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Met Commissioner shares her thoughts on modern slavery


MET POLICE Commissioner Cressida Dick spoke to the Evening Standard about her thoughts on modern slavery.

She said: "There are some crimes that feel so far removed from our way of life that it’s easy to keep them off our personal radar. We are all familiar with the story of slavery and the efforts to stop it in the 18th and 19th centuries. What, we may ask, has slavery got to do with modern London? Potentially more than you think.

There are criminals here — often organised gangs — who simply own people. They are not just exploiting people; they are stealing lives and generating money for themselves.

Our officers have found victims in the most awful circumstances — from sexual exploitation to forced domestic labour. They have freed victims working against their will in businesses you may pass on the high street. Within London gangs they have found children forced to deliver and cultivate drugs."

She said that tackling modern slavery in London is crucial and the launch of the campaign by the Standard is a step forward. "Highlighting what the problems are and encouraging people to look for the signs is key.

It is also vital that victims can see there is a way out. We know publicity has inspired those in awful circumstances to see there could be a different future and encourages them to come to the police, charities or someone they meet. The Met is working with charity projects throughout London which offer them a path back to a normal life.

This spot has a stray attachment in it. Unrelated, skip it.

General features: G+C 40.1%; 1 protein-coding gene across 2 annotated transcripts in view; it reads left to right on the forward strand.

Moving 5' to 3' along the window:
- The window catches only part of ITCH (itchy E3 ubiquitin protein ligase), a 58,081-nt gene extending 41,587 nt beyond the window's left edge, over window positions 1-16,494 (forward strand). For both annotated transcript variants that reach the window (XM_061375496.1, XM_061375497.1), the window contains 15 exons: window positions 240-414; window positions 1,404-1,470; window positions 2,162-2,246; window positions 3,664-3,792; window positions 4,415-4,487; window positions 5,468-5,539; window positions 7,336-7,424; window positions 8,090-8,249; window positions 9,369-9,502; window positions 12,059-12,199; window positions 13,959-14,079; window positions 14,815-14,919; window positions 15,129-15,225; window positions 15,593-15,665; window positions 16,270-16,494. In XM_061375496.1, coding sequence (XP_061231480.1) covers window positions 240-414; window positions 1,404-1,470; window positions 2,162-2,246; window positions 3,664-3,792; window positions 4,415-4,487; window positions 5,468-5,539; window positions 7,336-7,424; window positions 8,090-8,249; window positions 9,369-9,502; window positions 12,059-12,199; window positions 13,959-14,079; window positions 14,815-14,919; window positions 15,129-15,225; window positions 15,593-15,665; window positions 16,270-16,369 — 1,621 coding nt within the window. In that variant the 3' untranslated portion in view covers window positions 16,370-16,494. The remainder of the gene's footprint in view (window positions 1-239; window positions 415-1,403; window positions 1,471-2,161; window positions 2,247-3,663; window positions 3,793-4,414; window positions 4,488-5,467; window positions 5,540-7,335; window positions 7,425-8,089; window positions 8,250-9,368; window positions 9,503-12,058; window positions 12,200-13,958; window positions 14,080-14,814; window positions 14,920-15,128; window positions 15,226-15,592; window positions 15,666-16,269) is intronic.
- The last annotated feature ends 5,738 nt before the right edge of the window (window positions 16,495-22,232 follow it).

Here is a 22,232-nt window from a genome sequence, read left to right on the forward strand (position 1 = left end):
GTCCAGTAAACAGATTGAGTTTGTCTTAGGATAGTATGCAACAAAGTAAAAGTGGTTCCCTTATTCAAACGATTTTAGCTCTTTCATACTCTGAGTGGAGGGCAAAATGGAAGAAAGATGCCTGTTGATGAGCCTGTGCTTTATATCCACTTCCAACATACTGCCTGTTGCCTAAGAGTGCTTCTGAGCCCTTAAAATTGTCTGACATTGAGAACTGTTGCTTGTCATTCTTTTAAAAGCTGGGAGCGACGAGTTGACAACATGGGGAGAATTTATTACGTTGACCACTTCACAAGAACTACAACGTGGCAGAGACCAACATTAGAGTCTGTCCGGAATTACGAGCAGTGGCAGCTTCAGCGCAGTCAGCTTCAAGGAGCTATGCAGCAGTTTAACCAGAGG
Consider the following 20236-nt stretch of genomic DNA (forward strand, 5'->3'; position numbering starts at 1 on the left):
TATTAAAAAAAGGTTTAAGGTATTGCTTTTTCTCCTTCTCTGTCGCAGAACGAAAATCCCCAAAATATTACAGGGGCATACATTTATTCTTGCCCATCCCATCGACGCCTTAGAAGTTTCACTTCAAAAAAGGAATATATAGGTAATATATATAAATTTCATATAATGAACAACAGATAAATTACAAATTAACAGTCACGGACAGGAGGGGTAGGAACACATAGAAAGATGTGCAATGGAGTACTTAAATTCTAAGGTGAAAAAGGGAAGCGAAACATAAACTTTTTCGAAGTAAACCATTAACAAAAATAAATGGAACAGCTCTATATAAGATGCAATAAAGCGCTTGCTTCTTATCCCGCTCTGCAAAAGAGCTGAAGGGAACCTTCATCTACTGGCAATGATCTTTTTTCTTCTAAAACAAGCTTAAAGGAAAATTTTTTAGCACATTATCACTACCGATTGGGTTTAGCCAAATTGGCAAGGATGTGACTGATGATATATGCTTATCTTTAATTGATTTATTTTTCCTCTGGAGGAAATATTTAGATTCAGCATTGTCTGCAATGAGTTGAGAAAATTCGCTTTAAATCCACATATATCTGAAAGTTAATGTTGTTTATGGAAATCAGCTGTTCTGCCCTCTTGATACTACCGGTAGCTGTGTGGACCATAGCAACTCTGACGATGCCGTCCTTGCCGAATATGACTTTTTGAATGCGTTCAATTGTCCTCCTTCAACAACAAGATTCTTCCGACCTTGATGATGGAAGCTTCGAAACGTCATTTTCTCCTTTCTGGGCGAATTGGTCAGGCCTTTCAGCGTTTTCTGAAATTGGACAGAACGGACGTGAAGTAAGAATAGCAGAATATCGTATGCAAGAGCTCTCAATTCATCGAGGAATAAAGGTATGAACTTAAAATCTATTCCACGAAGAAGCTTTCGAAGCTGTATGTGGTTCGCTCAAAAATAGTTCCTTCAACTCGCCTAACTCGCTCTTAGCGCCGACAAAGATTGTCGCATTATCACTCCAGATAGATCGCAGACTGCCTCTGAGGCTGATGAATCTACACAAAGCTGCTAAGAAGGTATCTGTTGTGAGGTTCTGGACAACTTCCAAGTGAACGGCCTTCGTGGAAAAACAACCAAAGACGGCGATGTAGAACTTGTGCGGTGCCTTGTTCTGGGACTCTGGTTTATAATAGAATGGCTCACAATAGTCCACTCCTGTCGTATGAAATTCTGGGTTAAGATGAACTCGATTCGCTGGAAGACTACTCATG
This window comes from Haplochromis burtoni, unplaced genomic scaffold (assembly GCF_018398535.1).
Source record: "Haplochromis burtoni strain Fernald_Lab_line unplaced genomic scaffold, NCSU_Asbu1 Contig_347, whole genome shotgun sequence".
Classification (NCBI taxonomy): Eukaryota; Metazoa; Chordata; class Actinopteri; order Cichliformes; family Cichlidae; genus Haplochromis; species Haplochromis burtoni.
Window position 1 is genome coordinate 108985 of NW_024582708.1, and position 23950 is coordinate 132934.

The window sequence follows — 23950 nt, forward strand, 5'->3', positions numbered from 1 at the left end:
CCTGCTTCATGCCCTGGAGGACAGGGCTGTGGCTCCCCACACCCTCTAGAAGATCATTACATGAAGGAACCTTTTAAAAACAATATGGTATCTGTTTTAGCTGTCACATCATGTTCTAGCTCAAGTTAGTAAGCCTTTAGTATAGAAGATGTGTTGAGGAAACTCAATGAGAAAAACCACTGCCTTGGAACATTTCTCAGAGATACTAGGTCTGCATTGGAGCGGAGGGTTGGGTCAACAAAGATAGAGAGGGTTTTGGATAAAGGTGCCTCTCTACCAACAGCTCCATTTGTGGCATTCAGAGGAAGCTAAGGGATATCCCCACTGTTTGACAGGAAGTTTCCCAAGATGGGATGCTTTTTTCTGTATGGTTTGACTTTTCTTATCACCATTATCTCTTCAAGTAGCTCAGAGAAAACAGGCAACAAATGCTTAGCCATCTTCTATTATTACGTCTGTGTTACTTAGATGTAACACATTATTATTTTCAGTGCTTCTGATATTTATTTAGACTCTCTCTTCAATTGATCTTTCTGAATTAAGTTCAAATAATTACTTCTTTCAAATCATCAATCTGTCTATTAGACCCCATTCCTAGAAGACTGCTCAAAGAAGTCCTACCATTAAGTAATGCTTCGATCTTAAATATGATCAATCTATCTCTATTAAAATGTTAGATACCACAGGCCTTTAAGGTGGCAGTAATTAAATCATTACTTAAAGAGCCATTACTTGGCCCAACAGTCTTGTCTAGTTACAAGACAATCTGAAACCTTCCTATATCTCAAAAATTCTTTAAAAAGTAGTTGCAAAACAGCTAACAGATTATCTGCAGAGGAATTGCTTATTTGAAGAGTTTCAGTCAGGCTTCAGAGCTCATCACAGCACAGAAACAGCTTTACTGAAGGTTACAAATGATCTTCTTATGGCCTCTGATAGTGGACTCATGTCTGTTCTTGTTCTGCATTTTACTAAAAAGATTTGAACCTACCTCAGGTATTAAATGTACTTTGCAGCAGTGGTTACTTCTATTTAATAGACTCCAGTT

Three years ago the Met set up the largest modern slavery and kidnap team in the UK. Eighty officers work to bring organised criminals to justice. The efforts of my officers are rewarded with significant jail sentences — earlier this year a man and woman were sentenced to 14 years in prison under the Modern Slavery Act for their parts in operating brothels.

We have also secured charges under the Act against a gang trafficking children to carry drugs.

Of course there are huge challenges — some victims do not see themselves as victims; some may find it hard to trust police; some do not talk because there are threats against them or their family. The enslavers target the most vulnerable. So the victims and the criminals can be very hard to identify.

It is welcome that the Evening Standard will highlight the stories of the victims. These people may be on your high street, in the house next door, making your meal, painting your nails. You have a chance to radically improve their lives.

Give your attention to the investigation and please report any concerns you may have. We are determined to bring the criminals to justice and free the victims. But we need your help. London can tackle this together.”

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